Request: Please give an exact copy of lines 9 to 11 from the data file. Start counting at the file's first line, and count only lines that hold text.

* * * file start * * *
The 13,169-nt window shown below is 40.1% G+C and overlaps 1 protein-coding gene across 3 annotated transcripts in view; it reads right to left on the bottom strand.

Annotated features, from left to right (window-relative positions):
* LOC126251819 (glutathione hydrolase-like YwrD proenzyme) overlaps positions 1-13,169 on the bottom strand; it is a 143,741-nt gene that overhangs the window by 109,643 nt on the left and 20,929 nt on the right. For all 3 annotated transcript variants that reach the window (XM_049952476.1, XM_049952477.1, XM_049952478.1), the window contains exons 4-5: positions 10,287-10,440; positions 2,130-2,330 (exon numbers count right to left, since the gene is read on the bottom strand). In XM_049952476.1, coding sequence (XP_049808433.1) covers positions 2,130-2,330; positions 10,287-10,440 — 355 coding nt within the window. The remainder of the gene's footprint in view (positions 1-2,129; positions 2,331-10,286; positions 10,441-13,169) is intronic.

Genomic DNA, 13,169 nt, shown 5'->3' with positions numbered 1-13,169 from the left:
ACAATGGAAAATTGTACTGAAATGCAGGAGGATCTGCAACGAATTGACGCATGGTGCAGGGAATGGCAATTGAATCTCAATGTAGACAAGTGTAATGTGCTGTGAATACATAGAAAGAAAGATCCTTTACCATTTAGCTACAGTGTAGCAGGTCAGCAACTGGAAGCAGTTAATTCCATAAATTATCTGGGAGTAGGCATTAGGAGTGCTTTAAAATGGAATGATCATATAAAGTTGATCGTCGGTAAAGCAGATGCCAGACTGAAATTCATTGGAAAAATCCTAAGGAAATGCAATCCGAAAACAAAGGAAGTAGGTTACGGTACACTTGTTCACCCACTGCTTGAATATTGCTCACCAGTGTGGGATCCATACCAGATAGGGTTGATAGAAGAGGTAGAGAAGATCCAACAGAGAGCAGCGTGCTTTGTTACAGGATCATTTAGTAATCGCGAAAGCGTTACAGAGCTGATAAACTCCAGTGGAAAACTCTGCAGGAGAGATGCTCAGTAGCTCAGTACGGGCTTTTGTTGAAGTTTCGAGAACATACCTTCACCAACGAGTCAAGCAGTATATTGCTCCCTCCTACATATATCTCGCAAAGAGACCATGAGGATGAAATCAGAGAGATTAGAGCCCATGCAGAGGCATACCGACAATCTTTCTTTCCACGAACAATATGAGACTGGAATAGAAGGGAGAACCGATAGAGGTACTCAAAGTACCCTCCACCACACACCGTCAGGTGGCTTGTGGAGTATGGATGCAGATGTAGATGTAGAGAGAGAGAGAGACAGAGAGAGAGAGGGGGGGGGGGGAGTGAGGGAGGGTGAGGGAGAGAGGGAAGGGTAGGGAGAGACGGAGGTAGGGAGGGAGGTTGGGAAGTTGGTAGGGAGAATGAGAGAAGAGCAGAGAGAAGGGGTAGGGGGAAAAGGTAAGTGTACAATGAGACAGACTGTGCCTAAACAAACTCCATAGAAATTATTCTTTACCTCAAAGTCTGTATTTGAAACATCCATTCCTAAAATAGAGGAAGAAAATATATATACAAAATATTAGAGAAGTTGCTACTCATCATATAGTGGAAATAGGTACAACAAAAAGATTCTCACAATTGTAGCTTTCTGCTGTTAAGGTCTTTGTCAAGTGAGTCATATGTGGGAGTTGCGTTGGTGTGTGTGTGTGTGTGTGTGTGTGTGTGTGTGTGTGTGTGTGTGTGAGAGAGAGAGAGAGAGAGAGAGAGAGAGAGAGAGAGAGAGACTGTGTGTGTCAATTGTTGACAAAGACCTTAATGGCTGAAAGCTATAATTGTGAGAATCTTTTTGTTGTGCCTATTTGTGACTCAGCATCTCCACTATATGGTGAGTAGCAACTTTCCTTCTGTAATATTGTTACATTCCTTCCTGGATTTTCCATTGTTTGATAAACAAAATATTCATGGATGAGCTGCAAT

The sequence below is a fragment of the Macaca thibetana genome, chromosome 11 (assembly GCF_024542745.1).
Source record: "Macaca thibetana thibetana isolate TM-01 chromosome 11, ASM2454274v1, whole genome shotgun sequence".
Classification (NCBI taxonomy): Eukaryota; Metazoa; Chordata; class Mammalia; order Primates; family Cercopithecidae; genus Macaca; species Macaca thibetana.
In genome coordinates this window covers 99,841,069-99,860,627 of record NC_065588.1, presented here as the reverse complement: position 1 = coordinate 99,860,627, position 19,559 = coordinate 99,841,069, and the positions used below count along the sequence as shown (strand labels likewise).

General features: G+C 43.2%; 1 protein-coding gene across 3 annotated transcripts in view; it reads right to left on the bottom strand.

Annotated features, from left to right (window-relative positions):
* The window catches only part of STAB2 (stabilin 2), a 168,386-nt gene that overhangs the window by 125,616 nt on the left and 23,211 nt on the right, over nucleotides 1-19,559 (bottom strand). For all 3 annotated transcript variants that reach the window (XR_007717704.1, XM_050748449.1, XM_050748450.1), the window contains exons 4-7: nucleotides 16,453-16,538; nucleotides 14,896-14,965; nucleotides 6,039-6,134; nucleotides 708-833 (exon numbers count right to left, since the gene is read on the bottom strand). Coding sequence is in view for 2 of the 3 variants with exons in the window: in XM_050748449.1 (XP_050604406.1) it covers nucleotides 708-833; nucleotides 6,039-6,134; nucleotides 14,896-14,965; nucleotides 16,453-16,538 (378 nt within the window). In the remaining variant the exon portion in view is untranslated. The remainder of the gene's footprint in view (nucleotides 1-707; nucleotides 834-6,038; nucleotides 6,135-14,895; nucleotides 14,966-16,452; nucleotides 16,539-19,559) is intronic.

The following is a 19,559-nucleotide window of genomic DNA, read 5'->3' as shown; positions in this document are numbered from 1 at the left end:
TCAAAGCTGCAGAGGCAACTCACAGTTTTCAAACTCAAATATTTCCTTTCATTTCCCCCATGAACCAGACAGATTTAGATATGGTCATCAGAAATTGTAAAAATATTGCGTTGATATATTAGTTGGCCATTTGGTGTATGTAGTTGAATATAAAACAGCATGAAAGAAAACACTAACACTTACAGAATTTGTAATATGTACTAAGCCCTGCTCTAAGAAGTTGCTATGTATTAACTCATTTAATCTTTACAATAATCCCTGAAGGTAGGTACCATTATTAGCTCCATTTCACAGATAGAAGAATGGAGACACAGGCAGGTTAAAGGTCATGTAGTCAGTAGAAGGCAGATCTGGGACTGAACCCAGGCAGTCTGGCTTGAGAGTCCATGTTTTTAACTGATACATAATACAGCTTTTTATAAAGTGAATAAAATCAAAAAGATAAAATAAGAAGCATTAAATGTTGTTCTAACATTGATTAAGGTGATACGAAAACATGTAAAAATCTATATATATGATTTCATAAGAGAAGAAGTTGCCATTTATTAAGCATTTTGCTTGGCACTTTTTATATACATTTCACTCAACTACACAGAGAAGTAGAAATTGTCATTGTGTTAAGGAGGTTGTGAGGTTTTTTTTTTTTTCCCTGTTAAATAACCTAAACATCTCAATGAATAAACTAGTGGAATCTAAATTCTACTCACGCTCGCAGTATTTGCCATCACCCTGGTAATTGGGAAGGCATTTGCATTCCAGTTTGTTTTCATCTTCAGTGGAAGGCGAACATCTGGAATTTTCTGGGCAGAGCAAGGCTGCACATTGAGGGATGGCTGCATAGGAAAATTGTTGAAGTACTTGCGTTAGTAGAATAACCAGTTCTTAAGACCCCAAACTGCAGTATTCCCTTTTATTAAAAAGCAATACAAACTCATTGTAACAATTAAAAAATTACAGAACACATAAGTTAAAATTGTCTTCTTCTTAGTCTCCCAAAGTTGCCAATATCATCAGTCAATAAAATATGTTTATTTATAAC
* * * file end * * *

In genome coordinates this window covers 99,841,069-99,860,627 of record NC_065588.1, presented here as the reverse complement: position 1 = coordinate 99,860,627, position 19,559 = coordinate 99,841,069, and the positions used below count along the sequence as shown (strand labels likewise).

General features: G+C 43.2%; 1 protein-coding gene across 3 annotated transcripts in view; it reads right to left on the bottom strand.

Annotated features, from left to right (window-relative positions):